Future of Engineering Education

How engineer’s are educated in an increasingly complex world is of great importance to developing nations. STEM participation rates are also dropping which will have a big impact on their future competitiveness. Education budgets are under pressure as funds are being directed towards supporting an aging population. At MIT’s Sociotechnical Systems Research Center (SSRC) Professor Daniel Hastings, the Cecil and Ida Green Education Professor of Aeronautics and Astronautics and Engineering Systems at MIT, recently presented Beyond The Engineer of 2020 giving his views on the past, present, and future directions of engineering education in the US which is largely applicable to all developed countries.

Specialism vs Systems Holistic Thinking

The biggest challenge for educating future engineers in a world with rapidly expanding knowledge, complexity, and uncertainty is balancing the tendency to focus in narrower specialty engineering disciplines while still maintaining the a practical understanding of the ‘big picture’ system in a real world context – the “T” shaped person. Industry requires “T” shaped engineers to sustain competitive advantage.  In support of this trend Hastings’ described that the attributes of future engineers should include:

  • Strong analytical skills
  • Practical ingenuity and creativity
  • Good communication skills
  • Business management and leadership skills
  • High ethical standards, professionalism
  • Dynamic, agile, resilient, flexible
  • Lifelong learner
  • Able to put problems in their socio-technical and operational context

Engineering programs are constrained in time, cost, and faculty experience so fully developing a “T” shaped engineer has and will continue to be challenging in a four-year degree without fundamental change. Hastings provides several examples of how change is being implemented at several US universities.  Hastings also described recent recommendations to: introduce engineering students to the iterative design-build-test paradigm earlier in the program (think Lean Startup); hire more industry experienced faculty; and professionally develop existing faculty.

Hastings’ diagram of skills-attitudes-knowledge capture very well how modern engineering education has moved away from skills based practical application to knowledge or science based emphasis degrading most new entry engineer’s practical skills. The trend towards more research oriented universities has supported this trend and expanded the gap between engineering university programs and technical college programs who are much better prepared to enter the work force and be productive from day one.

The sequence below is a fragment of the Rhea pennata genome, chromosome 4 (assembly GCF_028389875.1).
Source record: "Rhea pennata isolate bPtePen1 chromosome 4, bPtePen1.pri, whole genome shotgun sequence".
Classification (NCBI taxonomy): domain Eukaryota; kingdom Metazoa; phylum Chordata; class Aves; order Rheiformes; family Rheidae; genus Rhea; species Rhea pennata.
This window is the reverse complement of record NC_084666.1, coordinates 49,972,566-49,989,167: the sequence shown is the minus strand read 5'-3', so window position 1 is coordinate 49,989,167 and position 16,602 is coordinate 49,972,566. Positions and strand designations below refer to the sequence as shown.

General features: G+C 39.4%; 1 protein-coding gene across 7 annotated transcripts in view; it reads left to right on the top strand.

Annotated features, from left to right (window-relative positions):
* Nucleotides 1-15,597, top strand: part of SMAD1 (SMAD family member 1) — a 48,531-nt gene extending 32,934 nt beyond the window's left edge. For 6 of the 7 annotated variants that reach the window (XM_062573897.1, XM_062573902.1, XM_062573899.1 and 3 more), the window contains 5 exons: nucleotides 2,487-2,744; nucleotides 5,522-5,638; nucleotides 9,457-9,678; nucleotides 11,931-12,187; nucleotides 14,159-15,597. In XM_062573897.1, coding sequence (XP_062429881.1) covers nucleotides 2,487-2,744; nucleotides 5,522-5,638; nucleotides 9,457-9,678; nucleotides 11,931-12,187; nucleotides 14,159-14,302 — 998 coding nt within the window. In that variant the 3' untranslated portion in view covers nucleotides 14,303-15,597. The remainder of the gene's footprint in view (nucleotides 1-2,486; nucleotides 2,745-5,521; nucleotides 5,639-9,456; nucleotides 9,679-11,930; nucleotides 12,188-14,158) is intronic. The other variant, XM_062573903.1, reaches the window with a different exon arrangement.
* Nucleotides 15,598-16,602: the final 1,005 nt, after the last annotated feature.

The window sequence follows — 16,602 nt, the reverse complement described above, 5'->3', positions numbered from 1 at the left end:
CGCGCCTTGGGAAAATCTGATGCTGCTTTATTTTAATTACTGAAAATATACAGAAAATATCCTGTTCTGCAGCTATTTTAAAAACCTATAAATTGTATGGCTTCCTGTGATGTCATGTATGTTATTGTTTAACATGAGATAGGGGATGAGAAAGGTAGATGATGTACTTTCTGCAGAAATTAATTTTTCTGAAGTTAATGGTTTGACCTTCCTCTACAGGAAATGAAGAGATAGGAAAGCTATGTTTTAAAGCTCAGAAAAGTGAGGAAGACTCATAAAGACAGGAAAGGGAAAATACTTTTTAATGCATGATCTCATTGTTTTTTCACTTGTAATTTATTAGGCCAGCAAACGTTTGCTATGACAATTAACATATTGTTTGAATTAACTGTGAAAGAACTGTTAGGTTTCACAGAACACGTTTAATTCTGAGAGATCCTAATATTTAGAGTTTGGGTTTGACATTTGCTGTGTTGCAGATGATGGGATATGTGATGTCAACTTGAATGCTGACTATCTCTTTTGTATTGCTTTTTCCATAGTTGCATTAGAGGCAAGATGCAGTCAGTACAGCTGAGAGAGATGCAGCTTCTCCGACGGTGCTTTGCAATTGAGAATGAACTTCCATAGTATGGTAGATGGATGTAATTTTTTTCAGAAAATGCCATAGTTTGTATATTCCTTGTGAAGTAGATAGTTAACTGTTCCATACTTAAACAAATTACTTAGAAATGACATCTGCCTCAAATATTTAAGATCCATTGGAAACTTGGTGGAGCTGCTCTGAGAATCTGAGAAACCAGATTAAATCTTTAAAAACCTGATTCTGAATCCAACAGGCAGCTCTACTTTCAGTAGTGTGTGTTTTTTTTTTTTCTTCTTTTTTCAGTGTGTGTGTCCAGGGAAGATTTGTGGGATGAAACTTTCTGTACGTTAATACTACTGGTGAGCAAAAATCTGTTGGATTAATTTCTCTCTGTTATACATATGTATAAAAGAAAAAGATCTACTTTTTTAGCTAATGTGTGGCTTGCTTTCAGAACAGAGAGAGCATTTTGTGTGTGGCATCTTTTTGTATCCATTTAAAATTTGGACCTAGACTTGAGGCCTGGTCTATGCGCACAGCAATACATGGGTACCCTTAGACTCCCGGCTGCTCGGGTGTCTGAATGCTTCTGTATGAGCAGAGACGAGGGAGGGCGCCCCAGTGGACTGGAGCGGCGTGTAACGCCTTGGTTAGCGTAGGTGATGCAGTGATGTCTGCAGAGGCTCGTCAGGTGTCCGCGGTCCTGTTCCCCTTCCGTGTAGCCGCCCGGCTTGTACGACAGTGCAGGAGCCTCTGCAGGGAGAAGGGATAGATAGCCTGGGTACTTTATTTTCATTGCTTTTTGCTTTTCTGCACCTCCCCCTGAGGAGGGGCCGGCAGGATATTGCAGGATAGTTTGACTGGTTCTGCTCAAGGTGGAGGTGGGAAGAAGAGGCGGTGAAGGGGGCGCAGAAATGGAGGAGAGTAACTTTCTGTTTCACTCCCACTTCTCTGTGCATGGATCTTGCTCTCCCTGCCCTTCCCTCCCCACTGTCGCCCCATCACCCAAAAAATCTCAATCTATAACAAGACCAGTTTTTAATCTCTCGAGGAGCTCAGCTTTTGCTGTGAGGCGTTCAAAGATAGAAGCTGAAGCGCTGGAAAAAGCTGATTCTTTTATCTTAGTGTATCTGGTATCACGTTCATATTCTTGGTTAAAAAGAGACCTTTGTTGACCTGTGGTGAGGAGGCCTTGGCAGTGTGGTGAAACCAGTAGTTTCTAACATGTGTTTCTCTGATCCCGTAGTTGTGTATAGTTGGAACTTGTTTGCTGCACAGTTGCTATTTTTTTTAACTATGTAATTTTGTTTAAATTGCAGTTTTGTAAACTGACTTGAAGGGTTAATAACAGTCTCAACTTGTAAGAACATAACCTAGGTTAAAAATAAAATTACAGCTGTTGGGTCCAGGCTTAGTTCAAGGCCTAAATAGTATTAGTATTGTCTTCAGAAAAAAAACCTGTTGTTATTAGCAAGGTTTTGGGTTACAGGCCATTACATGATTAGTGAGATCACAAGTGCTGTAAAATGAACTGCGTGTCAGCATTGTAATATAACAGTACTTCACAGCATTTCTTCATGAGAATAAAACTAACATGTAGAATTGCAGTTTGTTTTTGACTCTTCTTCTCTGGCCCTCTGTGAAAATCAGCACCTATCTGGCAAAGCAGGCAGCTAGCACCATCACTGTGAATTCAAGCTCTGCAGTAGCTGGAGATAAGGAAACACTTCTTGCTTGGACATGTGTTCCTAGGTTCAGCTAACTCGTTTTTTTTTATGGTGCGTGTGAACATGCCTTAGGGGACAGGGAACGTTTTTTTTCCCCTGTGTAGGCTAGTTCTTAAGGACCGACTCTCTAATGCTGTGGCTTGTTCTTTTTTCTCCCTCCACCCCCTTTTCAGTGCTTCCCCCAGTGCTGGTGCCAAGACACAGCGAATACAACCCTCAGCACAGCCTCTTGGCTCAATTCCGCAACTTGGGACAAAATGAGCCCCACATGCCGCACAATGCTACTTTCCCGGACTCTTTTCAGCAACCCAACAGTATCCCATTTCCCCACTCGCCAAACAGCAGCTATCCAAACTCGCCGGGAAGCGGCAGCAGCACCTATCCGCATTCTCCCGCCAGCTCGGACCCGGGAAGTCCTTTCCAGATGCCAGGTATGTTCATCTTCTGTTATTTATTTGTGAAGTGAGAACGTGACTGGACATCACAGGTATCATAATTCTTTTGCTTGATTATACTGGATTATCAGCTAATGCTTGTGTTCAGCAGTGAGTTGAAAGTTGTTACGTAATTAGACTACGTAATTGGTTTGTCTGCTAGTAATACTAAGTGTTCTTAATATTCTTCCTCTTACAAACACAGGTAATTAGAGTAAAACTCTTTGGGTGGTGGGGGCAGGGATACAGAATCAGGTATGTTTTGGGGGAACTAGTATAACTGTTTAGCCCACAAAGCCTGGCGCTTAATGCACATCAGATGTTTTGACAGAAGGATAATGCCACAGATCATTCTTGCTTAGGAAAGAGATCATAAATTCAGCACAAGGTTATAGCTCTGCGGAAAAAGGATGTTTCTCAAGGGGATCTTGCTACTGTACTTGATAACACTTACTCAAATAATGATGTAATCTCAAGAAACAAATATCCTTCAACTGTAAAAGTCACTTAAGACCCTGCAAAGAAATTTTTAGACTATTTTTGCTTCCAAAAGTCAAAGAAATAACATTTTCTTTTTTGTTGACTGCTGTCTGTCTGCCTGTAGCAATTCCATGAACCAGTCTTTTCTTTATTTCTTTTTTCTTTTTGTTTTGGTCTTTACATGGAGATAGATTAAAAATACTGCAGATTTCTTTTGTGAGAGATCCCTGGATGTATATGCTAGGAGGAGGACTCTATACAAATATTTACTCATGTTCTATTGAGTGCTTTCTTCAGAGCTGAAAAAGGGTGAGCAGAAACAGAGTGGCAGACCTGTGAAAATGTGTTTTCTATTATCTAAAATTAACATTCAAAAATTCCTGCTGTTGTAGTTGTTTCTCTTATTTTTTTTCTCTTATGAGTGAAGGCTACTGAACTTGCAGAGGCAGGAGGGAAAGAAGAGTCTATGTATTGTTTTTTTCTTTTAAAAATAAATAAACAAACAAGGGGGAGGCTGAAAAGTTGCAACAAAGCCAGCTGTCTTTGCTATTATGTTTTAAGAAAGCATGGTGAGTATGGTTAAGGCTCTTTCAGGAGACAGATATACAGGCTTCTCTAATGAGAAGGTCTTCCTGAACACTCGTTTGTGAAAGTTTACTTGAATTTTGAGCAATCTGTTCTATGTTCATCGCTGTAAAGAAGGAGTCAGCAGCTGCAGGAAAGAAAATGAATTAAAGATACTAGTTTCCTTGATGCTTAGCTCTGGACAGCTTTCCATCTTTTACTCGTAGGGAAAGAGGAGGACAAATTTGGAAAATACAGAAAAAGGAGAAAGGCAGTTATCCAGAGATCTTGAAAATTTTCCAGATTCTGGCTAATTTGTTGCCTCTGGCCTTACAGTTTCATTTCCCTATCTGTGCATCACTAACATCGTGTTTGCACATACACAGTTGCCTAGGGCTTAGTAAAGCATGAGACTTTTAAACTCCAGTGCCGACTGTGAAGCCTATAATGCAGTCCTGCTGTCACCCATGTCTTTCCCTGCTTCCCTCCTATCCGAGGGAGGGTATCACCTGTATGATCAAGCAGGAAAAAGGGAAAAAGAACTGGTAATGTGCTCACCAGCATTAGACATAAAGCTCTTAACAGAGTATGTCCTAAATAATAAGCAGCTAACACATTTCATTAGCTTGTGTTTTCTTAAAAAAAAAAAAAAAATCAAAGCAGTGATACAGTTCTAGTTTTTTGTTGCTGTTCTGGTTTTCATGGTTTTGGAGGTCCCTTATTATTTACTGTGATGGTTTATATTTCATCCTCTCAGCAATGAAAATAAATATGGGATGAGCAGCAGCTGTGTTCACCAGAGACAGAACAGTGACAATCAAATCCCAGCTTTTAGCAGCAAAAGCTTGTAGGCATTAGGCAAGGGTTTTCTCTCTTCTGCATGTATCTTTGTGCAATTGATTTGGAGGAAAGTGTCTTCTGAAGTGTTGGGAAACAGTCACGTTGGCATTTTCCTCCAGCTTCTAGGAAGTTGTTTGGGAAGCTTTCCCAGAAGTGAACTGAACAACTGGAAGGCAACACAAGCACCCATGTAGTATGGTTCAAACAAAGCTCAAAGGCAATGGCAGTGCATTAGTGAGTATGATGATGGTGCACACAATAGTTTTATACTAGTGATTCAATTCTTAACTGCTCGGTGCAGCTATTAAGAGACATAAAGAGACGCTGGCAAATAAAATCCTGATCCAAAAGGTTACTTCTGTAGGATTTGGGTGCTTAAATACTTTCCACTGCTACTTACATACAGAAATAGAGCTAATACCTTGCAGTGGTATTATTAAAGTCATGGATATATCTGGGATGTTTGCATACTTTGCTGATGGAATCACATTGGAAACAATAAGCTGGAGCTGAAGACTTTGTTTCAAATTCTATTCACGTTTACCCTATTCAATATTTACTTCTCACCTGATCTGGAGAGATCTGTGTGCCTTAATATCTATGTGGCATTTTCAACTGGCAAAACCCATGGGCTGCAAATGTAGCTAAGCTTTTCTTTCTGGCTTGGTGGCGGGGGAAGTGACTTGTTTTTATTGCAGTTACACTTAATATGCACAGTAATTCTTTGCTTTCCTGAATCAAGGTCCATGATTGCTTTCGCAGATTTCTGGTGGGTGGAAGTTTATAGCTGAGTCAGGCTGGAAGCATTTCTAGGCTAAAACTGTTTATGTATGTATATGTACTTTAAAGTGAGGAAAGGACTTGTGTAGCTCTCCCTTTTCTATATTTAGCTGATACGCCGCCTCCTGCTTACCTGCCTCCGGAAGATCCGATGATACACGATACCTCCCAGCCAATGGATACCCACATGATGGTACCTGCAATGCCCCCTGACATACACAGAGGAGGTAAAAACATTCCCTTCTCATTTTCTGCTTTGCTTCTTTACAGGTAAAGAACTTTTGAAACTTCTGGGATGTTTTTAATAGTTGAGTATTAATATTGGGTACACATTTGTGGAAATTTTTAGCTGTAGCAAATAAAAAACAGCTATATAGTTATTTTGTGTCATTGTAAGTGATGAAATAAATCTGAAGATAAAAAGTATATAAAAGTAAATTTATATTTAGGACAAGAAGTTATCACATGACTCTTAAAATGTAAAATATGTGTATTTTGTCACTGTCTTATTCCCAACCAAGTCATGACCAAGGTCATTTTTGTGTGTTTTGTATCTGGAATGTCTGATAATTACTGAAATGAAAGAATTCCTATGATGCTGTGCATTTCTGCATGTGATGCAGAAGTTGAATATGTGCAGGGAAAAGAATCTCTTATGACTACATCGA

New Learning Tools

The broad use of digital and mobile technologies has made the mankind’s collective knowledge available to everyone with an internet connection levelling the world’s playing field. The importance of on-line learning as an enabler of change is beginning to make impact.

Less structured and decentralized learning methods were recently explored by Joshua Davis in Wired magazine.  Davis observed that traditional school emphasis on reading, writing, and arithmetic was not preparing students for modern work that place high importance on developing teamwork, problem-solving, and interpersonal skills. Davis also observed that new teaching methods are oriented towards knowledge building from curiosity-fuelled exploration.

Hastings looked at the impact of on-line learning tools on engineering education in terms of rethinking the pedagogy of engineering education, opportunity to share knowledge world-wide, and opportunity to change the cost of engineering program delivery. Hastings observed that on-line education enables alternate pathways for student learning, modular learning packages that does not necessarily fit the semester structure, and increased interaction. He also talks about the seamless integration of learning from under grads to alums, blended education, and demand pull learning.

The importance of reading, writing, and arithmetic will never decline because cases of poor writing skills are well-known in most industries. The key challenge is how to efficiently and effectively develop a broader set of skills in the time and budget available and certainly on-line learning is clearly making this possible.

Gender Demographics Remains a Challenge

Finally, the continued  under representation of women in engineering remains a challenge. Hastings presents some interesting historical trend data (slides 48, 49, 55) suggesting the best ways to improve participation rates are: role models; summer programs; research experiences; professional development activities; academic support & social integration; and mentoring.

Budget pressure on education, global competition, and falling STEM participation rates suggests that engineering education is at a tipping point requiring faculty leadership to chart a radical new course for change based on new approaches, greater interdisciplinary collaboration, far greater industry collaboration, and balanced gender participation if new engineering graduates are to be properly prepared for an increasingly complex world.

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